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April 9, 2014

Jonathan Tobin: Why Did Kerry Lie About Israeli Blame?

Samuel G. Freedman: A resolution 70 years later for a father's unsettling legacy of ashes from Dachau

Jessica Ivins: A resolution 70 years later for a father's unsettling legacy of ashes from Dachau

Kim Giles: Asking for help is not weakness

Kathy Kristof and Barbara Hoch Marcus: 7 Great Growth Israeli Stocks

Matthew Mientka: How Beans, Peas, And Chickpeas Cleanse Bad Cholesterol and Lowers Risk of Heart Disease

Sabrina Bachai: 5 At-Home Treatments For Headaches

The Kosher Gourmet by Daniel Neman Have yourself a matzo ball: The secrets bubby never told you and recipes she could have never imagined

April 8, 2014

Lori Nawyn: At Your Wit's End and Back: Finding Peace

Susan B. Garland and Rachel L. Sheedy: Strategies Married Couples Can Use to Boost Benefits

David Muhlbaum: Smart Tax Deductions Non-Itemizers Can Claim

Jill Weisenberger, M.S., R.D.N., C.D.E : Before You Lose Your Mental Edge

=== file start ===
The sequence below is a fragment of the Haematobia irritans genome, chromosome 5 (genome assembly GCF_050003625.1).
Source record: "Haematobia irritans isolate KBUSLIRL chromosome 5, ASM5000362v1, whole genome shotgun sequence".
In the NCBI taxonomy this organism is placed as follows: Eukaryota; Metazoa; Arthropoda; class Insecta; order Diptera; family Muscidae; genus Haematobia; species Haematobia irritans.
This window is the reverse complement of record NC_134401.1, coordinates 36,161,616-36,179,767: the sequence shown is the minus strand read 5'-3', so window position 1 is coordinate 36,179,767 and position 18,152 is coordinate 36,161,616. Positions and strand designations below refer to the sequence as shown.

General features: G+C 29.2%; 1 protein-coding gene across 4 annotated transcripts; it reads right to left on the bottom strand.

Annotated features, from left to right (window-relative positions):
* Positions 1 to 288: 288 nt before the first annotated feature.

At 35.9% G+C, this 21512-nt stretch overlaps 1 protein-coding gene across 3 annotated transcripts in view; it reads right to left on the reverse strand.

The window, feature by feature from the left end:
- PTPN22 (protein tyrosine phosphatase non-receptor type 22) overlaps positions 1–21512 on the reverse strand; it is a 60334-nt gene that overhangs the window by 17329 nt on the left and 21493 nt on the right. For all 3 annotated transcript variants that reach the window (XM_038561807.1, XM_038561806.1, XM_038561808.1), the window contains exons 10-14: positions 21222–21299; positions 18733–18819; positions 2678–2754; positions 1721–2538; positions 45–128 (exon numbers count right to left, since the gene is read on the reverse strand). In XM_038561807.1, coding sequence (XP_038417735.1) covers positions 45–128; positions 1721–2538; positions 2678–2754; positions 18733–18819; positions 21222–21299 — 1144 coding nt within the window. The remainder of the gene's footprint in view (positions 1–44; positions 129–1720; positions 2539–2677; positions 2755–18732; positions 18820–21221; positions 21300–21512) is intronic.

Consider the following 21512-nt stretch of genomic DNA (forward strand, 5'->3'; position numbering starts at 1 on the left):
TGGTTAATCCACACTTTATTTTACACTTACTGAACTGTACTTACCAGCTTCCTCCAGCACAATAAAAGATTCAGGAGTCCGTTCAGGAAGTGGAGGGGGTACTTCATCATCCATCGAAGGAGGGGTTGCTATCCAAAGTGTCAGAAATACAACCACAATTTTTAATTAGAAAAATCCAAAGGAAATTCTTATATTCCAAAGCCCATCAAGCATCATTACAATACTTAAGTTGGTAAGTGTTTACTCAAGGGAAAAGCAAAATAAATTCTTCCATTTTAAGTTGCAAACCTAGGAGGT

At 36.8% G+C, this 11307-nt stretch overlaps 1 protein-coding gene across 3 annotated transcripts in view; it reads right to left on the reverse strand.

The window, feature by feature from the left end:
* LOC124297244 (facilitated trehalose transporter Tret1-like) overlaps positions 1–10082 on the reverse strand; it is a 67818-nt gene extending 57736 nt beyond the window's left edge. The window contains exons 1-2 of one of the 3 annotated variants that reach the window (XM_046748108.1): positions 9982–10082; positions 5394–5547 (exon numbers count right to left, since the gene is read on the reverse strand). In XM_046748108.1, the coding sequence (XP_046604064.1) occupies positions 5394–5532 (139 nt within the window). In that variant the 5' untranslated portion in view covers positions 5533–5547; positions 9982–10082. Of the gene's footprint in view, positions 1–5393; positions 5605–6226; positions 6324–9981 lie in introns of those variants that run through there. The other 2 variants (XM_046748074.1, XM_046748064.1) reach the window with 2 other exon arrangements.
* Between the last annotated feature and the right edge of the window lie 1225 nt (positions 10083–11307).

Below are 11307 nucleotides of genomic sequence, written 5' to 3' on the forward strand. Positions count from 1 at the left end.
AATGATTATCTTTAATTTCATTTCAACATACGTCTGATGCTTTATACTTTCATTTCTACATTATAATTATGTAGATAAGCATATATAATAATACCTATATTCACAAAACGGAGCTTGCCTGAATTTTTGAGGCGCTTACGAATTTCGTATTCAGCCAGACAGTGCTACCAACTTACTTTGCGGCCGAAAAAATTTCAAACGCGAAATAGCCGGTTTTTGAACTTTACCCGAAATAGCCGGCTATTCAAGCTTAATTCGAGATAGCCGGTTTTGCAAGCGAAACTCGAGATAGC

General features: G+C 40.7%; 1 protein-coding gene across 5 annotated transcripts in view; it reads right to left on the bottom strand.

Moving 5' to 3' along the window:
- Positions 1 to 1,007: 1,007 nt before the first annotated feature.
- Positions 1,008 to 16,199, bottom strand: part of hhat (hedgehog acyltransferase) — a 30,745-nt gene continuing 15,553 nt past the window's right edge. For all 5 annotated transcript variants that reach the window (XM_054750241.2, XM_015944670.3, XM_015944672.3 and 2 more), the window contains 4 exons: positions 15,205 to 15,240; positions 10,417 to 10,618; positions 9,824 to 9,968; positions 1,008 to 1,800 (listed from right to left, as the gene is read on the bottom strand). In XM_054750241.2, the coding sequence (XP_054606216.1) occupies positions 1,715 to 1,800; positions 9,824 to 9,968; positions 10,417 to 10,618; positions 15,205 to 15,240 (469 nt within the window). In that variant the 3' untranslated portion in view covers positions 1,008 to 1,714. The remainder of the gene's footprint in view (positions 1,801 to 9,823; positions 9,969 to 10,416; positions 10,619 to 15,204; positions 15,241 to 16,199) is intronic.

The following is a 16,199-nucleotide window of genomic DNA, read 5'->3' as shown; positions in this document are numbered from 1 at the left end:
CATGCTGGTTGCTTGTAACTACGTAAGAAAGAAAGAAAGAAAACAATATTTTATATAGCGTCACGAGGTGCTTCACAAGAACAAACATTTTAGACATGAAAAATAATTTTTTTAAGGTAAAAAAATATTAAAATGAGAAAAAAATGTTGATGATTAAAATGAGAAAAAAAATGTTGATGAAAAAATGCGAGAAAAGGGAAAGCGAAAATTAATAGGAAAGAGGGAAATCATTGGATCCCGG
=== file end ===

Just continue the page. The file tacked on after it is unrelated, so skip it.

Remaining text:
Dana Dovey: Coffee Drinkers Rejoice! Your Cup Of Joe Can Prevent Death From Liver Disease

Chris Weller: Electric 'Thinking Cap' Puts Your Brain Power Into High Gear

The Kosher Gourmet by Marlene Parrish A gift of hazelnuts keeps giving --- for a variety of nutty recipes: Entree, side, soup, dessert

April 4, 2014

Rabbi David Gutterman: The Word for Nothing Means Everything

Charles Krauthammer: Kerry's folly, Chapter 3

Amy Peterson: A life of love: How to build lasting relationships with your children

John Ericson: Older Women: Save Your Heart, Prevent Stroke Don't Drink Diet

John Ericson: Why 50 million Americans will still have spring allergies after taking meds

Cameron Huddleston: Best and Worst Buys of April 2014

Stacy Rapacon: Great Mutual Funds for Young Investors

Sarah Boesveld: Teacher keeps promise to mail thousands of former students letters written by their past selves

The Kosher Gourmet by Sharon Thompson Anyone can make a salad, you say. But can they make a great salad? (SECRETS, TESTED TECHNIQUES + 4 RECIPES, INCLUDING DRESSINGS)

April 2, 2014

Paul Greenberg: Death and joy in the spring

Dan Barry: Should South Carolina Jews be forced to maintain this chimney built by Germans serving the Nazis?

Mayra Bitsko: Save me! An alien took over my child's personality

Frank Clayton: Get happy: 20 scientifically proven happiness activities

Susan Scutti: It's Genetic! Obesity and the 'Carb Breakdown' Gene

Lecia Bushak: Why Hand Sanitizer May Actually Harm Your Health